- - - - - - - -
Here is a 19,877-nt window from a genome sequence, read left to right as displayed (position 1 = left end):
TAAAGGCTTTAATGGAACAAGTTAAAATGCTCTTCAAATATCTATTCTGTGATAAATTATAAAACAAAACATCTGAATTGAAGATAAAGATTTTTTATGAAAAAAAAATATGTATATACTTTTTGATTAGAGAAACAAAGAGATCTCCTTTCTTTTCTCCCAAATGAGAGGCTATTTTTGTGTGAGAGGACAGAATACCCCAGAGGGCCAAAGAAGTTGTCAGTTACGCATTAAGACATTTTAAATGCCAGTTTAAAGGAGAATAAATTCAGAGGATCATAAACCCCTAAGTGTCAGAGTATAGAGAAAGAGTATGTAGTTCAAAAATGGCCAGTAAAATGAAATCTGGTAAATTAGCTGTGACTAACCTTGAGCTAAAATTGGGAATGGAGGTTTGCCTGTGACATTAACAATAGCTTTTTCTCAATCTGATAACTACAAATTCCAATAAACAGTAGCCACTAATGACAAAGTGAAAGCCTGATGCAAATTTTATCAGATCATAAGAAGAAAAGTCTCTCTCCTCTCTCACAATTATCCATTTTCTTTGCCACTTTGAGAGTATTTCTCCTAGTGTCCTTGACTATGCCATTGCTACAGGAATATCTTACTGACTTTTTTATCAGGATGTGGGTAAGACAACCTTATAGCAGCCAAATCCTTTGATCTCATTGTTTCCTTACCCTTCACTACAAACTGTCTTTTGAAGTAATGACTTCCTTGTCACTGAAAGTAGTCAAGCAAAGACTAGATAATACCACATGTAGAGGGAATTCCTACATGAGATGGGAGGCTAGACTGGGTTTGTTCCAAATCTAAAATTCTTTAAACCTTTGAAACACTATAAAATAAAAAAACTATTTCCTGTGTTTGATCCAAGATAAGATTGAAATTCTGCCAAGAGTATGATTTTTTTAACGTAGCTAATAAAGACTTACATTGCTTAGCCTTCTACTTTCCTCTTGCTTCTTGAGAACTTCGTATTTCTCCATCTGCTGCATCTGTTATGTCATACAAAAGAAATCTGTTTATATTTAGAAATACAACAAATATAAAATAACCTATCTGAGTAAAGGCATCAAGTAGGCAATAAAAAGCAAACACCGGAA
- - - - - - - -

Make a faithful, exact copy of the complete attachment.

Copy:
Here is a 19,877-nt window from a genome sequence, read left to right as displayed (position 1 = left end):
TAAAGGCTTTAATGGAACAAGTTAAAATGCTCTTCAAATATCTATTCTGTGATAAATTATAAAACAAAACATCTGAATTGAAGATAAAGATTTTTTATGAAAAAAAAATATGTATATACTTTTTGATTAGAGAAACAAAGAGATCTCCTTTCTTTTCTCCCAAATGAGAGGCTATTTTTGTGTGAGAGGACAGAATACCCCAGAGGGCCAAAGAAGTTGTCAGTTACGCATTAAGACATTTTAAATGCCAGTTTAAAGGAGAATAAATTCAGAGGATCATAAACCCCTAAGTGTCAGAGTATAGAGAAAGAGTATGTAGTTCAAAAATGGCCAGTAAAATGAAATCTGGTAAATTAGCTGTGACTAACCTTGAGCTAAAATTGGGAATGGAGGTTTGCCTGTGACATTAACAATAGCTTTTTCTCAATCTGATAACTACAAATTCCAATAAACAGTAGCCACTAATGACAAAGTGAAAGCCTGATGCAAATTTTATCAGATCATAAGAAGAAAAGTCTCTCTCCTCTCTCACAATTATCCATTTTCTTTGCCACTTTGAGAGTATTTCTCCTAGTGTCCTTGACTATGCCATTGCTACAGGAATATCTTACTGACTTTTTTATCAGGATGTGGGTAAGACAACCTTATAGCAGCCAAATCCTTTGATCTCATTGTTTCCTTACCCTTCACTACAAACTGTCTTTTGAAGTAATGACTTCCTTGTCACTGAAAGTAGTCAAGCAAAGACTAGATAATACCACATGTAGAGGGAATTCCTACATGAGATGGGAGGCTAGACTGGGTTTGTTCCAAATCTAAAATTCTTTAAACCTTTGAAACACTATAAAATAAAAAAACTATTTCCTGTGTTTGATCCAAGATAAGATTGAAATTCTGCCAAGAGTATGATTTTTTTAACGTAGCTAATAAAGACTTACATTGCTTAGCCTTCTACTTTCCTCTTGCTTCTTGAGAACTTCGTATTTCTCCATCTGCTGCATCTGTTATGTCATACAAAAGAAATCTGTTTATATTTAGAAATACAACAAATATAAAATAACCTATCTGAGTAAAGGCATCAAGTAGGCAATAAAAAGCAAACACCGGAA